of sound data management and governance. After the increase in the capture, processing, as

    well as storage of new data, organizations need to scrutinize the organization of company data.

    Other than ensuring proper organization and accessibility of data, the management also ensures


    maintaining integrity at all levels of the organization by proper adherence to control measures

    through audit automated systems that can scrutinize the data on an ongoing process(Cannon &

    Bedard, 2017; Knechel & Salterio, 2016). As part of auditing processes, risk assessment is

    done to be aware of the susceptibility of the entity to threats. Risk assessment according to

    (Ramamoorti, Bailey, & Traver, 1999) “is a systematic process for identifying and analyzing

    relevant risk or the identification and analysis of relevant risks threatening the achievement of

    an entity’s objectives, risk assessment is helpful for assessing and integrating


    judgments about probable adverse conditions and/or events”p.159. In audit planning, risk

    assessment has to do with “pattern recognition”, of which unanticipated deviation from such

    gives an indication of risk (Ramamoorti et al, 1999)p.160. AI technologies can be deployed to

    effectively automate this task by “identifying patterns within a large volume of transactions”

    to detect and flag any unexpected change in the pattern (ACCA GLOBAL, 2019). According

    to Raji and Buolamwini (2019), AI automates many auditing tasks such as data entries that

    previously required manual efforts. Unlike human auditors, AI systems can analyze 100% of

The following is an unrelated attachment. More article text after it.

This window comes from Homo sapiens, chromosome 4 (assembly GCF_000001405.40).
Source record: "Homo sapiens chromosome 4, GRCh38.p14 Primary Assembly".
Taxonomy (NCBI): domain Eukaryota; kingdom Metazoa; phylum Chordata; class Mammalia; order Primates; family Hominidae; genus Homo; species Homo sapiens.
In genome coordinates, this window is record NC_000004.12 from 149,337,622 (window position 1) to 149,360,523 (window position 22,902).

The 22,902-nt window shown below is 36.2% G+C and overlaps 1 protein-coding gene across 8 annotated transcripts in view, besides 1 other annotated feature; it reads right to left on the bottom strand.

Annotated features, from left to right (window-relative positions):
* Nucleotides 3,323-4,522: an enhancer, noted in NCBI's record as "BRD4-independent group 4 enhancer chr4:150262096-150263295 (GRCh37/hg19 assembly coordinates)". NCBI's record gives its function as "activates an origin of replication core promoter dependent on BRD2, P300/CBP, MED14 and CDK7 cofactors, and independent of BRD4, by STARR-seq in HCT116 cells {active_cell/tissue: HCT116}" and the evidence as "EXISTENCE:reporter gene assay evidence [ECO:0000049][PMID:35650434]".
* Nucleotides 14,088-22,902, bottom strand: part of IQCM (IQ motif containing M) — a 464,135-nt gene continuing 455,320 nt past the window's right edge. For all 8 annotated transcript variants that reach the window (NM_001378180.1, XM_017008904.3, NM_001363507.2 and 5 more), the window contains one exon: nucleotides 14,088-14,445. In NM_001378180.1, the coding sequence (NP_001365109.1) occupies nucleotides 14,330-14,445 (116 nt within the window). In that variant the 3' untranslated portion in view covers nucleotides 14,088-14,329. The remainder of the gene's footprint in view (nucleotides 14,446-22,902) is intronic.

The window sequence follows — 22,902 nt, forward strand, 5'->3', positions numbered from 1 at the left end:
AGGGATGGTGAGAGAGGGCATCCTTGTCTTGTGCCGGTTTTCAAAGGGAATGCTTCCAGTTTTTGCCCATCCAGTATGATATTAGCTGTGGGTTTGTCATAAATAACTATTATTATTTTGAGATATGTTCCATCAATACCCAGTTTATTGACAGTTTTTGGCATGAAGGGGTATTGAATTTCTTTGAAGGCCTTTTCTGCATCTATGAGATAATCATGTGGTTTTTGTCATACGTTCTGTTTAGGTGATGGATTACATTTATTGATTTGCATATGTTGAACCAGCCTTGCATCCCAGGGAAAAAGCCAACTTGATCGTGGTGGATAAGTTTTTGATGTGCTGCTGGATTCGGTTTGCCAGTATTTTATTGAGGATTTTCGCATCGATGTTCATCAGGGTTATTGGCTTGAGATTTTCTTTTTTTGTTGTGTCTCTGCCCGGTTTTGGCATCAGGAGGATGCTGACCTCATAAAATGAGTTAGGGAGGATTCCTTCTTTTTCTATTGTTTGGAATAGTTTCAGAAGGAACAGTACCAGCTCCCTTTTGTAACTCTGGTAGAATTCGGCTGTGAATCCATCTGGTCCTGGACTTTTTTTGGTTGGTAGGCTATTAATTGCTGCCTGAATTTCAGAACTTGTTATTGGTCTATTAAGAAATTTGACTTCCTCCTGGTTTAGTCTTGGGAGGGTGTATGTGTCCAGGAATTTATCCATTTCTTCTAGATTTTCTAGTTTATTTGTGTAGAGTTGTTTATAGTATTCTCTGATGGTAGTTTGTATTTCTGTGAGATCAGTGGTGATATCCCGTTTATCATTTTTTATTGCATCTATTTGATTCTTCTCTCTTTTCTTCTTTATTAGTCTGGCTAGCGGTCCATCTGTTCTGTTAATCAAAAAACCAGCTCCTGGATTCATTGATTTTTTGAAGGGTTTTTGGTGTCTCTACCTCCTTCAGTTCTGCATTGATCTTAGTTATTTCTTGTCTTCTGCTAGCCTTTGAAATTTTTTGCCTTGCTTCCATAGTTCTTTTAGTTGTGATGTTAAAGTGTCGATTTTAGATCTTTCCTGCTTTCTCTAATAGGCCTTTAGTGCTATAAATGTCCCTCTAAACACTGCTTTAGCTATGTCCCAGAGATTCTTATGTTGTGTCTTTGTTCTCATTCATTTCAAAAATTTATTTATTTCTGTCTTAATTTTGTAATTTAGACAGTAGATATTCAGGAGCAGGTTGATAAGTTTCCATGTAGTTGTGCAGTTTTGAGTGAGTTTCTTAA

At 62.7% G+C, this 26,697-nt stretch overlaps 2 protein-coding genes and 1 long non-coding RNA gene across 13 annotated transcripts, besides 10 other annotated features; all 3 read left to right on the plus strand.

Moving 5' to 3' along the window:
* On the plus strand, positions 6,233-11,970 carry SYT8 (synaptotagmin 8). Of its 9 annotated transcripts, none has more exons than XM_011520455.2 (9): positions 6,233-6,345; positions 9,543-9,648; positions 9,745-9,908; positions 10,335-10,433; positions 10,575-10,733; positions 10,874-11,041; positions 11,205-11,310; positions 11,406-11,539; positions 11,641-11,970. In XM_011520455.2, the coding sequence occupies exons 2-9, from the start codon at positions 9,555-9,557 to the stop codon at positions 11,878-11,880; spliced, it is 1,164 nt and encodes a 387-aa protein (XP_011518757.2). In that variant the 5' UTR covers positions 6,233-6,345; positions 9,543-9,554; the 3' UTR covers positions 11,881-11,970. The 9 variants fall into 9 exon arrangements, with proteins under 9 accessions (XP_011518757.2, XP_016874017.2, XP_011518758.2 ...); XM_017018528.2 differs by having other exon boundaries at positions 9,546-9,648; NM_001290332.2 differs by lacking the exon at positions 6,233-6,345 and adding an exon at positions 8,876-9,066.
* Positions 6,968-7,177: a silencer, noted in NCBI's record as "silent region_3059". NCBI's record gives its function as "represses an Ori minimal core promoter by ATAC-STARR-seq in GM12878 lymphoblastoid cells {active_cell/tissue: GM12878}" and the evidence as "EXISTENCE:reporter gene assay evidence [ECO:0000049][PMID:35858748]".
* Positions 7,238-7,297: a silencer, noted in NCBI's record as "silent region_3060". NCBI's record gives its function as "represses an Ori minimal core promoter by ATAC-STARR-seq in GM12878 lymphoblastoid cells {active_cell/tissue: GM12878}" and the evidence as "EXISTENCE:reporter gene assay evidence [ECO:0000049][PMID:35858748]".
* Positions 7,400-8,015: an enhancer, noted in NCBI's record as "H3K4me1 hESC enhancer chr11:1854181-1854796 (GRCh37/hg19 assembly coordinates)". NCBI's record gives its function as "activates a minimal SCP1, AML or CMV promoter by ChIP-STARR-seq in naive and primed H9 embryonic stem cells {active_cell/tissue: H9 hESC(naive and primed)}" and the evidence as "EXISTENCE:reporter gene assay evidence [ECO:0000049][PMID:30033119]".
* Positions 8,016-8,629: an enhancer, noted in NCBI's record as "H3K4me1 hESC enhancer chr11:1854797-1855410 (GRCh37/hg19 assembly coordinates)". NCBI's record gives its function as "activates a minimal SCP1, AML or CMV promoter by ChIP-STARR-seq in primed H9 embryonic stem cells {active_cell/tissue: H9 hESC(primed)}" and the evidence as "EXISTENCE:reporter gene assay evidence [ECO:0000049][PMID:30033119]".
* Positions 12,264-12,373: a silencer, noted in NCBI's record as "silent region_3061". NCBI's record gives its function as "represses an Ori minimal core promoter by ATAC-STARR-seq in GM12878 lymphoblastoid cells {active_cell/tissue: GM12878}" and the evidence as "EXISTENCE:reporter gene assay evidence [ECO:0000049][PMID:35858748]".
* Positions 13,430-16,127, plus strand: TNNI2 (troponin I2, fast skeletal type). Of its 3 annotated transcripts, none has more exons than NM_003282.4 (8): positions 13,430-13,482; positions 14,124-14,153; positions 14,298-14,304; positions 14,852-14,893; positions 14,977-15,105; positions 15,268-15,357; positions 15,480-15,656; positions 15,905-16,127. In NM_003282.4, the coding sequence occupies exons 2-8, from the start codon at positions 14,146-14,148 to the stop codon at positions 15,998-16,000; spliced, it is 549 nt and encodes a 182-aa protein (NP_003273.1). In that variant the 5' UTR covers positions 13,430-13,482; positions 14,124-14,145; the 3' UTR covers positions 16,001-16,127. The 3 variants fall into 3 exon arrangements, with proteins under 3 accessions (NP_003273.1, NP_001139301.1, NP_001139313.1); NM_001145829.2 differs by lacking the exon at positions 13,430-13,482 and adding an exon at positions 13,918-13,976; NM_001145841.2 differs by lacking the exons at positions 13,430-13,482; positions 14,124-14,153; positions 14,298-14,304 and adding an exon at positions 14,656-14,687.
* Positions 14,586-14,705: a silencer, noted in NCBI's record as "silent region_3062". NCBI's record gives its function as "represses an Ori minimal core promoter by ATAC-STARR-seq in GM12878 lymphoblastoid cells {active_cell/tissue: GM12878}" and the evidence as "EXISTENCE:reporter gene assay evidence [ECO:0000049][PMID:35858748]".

data, create audit tests, and prepare scripts. The system used requires machines that have in-

    built algorithms that enable the machines to learn the incoming data. Risk assessment is a

    crucial task to carry out when planning an audit, as such, leveraging an AI-based system would

    aid the effectiveness and efficiency of the job.

    Some internal audit teams are already applying machine learning to the control of

    transactions and the completion of general auditing roles (Omoteso, 2012). In particular, the

    teams are using machine learning to some of the areas that are prone to fraud (Boillet, 2018).

    For instance, purchasing and manual system entries. This invention is proving to be helpful not

    only to auditors but also to other stakeholders who intend to oversee the transactions. In the

    end, the stakeholder finds it easy to visualize the trends and raise queries when anomalies arise

    (Moffitt, et al,. 2018). The use of machine learning is enabling machines to predict the trends

    in critical transactions (Boillet, 2018). The systems also provide insight into risk assessment,

    project scoping, issue identification, sub-population identification, and quantification. The

    internal audit teams can execute these AI systems with limited configuration using off the shelf

    configurations. Examples of these configurations include the decision tree, affinity analysis,

    and k-means clustering (Chiu, & Scott, 1994; Connell, 1987; Fanning, Cogger, & Srivastava.

    1995). NPL is enabling auditors to scan through large volumes of documents, which may

    consist of contracts, loans, and other types of unstructured data (Knechel & Salterio, 2016).

    According to Knechel and Salterio (2016), NPL is a programming language with the capability


    of pattern matching designs. The software can easily match and compare the pattern of

    accounting entries. The ability of A.I. systems to work with unstructured data and extract

    relevant data points is an essential advancement from the traditional models where automation

    was only for structured and clearly labeled data.

    As current and interesting the topic of AI in auditing appears to be, only limited study is

    available on the on-going transformational effect the emerging technology is having on the

    audit process most especially on the effectiveness it brings to audit processes. Some studies

    provide potential biases associated with the introduction and use of AI (Brown-Liburd &

    Vasarhelyi, 2015; Yoon, et al., 2015), it has been documented in some that big data can be used

    as more audit evidence (Alles and Gray, 2016 in Vasarhelyi, 2018) while others discuss the

    characteristics of Big Data analytics in auditing, which differentiate it from traditional auditing